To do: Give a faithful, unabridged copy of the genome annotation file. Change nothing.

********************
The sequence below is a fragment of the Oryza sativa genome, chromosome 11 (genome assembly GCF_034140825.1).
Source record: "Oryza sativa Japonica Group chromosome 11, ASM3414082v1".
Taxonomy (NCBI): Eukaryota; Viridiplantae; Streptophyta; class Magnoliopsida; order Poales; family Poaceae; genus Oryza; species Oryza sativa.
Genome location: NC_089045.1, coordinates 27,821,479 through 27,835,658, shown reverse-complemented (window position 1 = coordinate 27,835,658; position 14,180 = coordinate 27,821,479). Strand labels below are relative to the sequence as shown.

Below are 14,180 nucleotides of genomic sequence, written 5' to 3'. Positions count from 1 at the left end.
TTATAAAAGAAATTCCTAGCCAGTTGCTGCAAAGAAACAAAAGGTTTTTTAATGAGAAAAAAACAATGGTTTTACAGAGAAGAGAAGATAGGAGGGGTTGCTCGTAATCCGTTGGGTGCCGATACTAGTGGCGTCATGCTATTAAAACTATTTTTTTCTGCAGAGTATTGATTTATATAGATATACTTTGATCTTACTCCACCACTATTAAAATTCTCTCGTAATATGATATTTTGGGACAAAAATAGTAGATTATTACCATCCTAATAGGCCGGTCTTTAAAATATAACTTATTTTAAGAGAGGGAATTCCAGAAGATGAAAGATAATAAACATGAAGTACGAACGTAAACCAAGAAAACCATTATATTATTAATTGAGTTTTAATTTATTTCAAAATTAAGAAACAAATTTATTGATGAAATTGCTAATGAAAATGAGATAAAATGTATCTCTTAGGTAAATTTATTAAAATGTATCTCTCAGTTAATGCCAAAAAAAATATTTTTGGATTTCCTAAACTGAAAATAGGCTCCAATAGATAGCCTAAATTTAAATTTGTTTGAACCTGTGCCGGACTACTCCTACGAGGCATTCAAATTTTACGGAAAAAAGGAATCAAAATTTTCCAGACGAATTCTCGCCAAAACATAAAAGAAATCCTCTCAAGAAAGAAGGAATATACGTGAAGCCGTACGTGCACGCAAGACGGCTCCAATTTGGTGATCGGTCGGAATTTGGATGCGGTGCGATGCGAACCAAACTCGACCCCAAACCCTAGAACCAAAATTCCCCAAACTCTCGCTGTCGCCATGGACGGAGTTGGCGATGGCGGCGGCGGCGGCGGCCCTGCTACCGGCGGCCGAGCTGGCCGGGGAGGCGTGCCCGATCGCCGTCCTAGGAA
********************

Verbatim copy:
The sequence below is a fragment of the Oryza sativa genome, chromosome 11 (genome assembly GCF_034140825.1).
Source record: "Oryza sativa Japonica Group chromosome 11, ASM3414082v1".
Taxonomy (NCBI): Eukaryota; Viridiplantae; Streptophyta; class Magnoliopsida; order Poales; family Poaceae; genus Oryza; species Oryza sativa.
Genome location: NC_089045.1, coordinates 27,821,479 through 27,835,658, shown reverse-complemented (window position 1 = coordinate 27,835,658; position 14,180 = coordinate 27,821,479). Strand labels below are relative to the sequence as shown.

Below are 14,180 nucleotides of genomic sequence, written 5' to 3'. Positions count from 1 at the left end.
TTATAAAAGAAATTCCTAGCCAGTTGCTGCAAAGAAACAAAAGGTTTTTTAATGAGAAAAAAACAATGGTTTTACAGAGAAGAGAAGATAGGAGGGGTTGCTCGTAATCCGTTGGGTGCCGATACTAGTGGCGTCATGCTATTAAAACTATTTTTTTCTGCAGAGTATTGATTTATATAGATATACTTTGATCTTACTCCACCACTATTAAAATTCTCTCGTAATATGATATTTTGGGACAAAAATAGTAGATTATTACCATCCTAATAGGCCGGTCTTTAAAATATAACTTATTTTAAGAGAGGGAATTCCAGAAGATGAAAGATAATAAACATGAAGTACGAACGTAAACCAAGAAAACCATTATATTATTAATTGAGTTTTAATTTATTTCAAAATTAAGAAACAAATTTATTGATGAAATTGCTAATGAAAATGAGATAAAATGTATCTCTTAGGTAAATTTATTAAAATGTATCTCTCAGTTAATGCCAAAAAAAATATTTTTGGATTTCCTAAACTGAAAATAGGCTCCAATAGATAGCCTAAATTTAAATTTGTTTGAACCTGTGCCGGACTACTCCTACGAGGCATTCAAATTTTACGGAAAAAAGGAATCAAAATTTTCCAGACGAATTCTCGCCAAAACATAAAAGAAATCCTCTCAAGAAAGAAGGAATATACGTGAAGCCGTACGTGCACGCAAGACGGCTCCAATTTGGTGATCGGTCGGAATTTGGATGCGGTGCGATGCGAACCAAACTCGACCCCAAACCCTAGAACCAAAATTCCCCAAACTCTCGCTGTCGCCATGGACGGAGTTGGCGATGGCGGCGGCGGCGGCGGCCCTGCTACCGGCGGCCGAGCTGGCCGGGGAGGCGTGCCCGATCGCCGTCCTAGGAA